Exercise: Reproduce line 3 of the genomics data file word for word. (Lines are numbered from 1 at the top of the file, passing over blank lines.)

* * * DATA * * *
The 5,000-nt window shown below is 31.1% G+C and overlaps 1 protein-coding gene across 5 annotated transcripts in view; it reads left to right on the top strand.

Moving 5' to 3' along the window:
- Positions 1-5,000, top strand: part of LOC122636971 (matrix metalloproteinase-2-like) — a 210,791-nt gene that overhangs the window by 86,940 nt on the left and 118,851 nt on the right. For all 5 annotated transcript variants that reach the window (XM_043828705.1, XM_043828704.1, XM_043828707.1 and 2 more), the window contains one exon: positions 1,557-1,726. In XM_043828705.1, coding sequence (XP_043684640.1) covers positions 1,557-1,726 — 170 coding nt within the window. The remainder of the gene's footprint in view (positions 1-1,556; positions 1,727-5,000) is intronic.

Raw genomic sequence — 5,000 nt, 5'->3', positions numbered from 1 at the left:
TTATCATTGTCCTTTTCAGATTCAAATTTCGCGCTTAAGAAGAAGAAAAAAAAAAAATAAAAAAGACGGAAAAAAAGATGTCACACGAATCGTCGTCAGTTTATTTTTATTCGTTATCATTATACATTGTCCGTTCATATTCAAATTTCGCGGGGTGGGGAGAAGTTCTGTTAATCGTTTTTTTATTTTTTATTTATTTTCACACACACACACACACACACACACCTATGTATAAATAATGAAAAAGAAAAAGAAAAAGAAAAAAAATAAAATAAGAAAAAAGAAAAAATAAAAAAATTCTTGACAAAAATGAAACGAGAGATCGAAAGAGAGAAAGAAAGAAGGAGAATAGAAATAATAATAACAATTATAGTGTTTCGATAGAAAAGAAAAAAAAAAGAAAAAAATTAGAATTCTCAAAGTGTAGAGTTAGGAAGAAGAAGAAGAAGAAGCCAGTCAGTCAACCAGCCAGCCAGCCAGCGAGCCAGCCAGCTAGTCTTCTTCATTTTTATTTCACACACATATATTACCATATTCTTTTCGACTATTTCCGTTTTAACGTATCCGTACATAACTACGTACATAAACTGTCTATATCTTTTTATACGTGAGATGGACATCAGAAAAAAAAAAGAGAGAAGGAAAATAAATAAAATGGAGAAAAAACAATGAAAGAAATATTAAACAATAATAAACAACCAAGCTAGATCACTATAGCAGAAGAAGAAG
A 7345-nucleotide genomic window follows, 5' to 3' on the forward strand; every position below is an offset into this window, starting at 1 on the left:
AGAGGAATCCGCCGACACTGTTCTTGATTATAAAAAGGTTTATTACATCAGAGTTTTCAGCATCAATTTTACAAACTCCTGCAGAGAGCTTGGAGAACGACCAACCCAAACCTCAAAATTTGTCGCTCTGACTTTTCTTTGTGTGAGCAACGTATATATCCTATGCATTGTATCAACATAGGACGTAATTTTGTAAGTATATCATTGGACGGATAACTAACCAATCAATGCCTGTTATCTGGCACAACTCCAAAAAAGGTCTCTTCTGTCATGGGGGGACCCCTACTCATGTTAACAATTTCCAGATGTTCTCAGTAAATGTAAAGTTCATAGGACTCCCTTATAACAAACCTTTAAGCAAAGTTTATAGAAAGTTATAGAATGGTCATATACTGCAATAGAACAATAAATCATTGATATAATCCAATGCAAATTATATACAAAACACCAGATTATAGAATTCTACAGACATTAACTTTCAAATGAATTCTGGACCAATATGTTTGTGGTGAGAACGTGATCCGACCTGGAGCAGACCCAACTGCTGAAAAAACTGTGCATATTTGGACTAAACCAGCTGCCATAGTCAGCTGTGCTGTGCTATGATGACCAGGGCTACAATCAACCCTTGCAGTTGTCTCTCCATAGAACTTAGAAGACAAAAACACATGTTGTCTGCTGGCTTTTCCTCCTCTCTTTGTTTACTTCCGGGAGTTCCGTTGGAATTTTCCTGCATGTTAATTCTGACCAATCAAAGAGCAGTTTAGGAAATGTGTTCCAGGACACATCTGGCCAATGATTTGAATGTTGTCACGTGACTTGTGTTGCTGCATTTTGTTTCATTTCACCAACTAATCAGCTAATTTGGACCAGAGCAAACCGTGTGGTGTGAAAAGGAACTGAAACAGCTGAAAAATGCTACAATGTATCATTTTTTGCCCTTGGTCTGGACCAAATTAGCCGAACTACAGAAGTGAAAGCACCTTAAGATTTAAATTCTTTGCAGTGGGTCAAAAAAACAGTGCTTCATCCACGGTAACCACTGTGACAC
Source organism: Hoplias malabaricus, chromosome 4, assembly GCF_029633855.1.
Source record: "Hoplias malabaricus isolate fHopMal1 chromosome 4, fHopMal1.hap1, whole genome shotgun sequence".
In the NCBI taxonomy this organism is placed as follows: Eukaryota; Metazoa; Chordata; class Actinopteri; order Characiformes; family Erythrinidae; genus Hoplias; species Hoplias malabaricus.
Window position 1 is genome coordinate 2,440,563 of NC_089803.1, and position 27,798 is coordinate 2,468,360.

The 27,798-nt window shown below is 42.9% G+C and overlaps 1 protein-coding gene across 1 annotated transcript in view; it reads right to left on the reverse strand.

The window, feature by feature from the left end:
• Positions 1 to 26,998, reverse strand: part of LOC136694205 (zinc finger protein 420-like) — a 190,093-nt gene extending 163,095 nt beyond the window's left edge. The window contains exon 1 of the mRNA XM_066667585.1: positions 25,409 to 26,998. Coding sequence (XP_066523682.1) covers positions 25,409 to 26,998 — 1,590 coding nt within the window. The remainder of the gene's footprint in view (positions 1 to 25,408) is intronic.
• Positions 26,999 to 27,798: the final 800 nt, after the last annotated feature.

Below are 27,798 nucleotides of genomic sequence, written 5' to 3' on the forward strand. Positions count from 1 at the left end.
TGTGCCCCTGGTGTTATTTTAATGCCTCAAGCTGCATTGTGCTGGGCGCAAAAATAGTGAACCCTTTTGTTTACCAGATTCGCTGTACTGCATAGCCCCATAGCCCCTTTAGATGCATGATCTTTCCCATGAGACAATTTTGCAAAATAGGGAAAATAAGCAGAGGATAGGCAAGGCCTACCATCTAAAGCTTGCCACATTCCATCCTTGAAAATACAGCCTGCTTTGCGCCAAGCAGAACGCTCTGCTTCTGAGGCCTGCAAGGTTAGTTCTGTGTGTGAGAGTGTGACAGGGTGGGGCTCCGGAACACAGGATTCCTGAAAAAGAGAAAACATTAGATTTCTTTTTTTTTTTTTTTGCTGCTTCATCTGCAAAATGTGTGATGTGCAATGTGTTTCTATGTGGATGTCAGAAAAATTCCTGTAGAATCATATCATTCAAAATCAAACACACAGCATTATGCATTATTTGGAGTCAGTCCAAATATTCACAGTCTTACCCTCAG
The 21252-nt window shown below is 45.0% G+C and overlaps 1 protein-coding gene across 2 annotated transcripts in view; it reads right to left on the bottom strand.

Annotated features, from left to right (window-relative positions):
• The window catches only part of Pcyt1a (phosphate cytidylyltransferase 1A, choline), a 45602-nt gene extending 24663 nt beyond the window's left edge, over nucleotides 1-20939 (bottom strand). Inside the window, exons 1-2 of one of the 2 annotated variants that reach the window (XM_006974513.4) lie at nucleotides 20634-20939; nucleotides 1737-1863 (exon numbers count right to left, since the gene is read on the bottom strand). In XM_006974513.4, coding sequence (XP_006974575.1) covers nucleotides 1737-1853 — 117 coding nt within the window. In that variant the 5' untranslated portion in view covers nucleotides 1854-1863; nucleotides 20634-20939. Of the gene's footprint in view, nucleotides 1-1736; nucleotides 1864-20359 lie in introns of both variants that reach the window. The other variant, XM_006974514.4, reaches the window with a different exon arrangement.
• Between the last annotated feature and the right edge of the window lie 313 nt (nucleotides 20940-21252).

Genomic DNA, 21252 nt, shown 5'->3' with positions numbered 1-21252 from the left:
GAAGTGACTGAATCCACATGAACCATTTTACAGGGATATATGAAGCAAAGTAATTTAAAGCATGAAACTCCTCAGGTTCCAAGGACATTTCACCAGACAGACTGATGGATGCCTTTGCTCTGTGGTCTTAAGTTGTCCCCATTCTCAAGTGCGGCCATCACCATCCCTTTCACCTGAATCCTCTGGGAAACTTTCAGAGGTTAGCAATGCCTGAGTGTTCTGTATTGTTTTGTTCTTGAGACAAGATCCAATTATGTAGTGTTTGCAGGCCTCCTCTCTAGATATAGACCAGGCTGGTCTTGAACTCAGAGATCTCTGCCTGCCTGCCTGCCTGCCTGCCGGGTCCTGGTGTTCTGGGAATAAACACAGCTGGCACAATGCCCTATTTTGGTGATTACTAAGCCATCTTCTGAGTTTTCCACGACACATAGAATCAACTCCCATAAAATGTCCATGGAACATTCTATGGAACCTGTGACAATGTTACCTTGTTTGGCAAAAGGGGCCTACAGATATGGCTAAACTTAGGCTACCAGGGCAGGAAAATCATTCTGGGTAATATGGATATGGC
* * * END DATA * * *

- Positions 1-5,000, top strand: part of LOC122636971 (matrix metalloproteinase-2-like) — a 210,791-nt gene that overhangs the window by 86,940 nt on the left and 118,851 nt on the right. For all 5 annotated transcript variants that reach the window (XM_043828705.1, XM_043828704.1, XM_043828707.1 and 2 more), the window contains one exon: positions 1,557-1,726. In XM_043828705.1, coding sequence (XP_043684640.1) covers positions 1,557-1,726 — 170 coding nt within the window. The remainder of the gene's footprint in view (positions 1-1,556; positions 1,727-5,000) is intronic.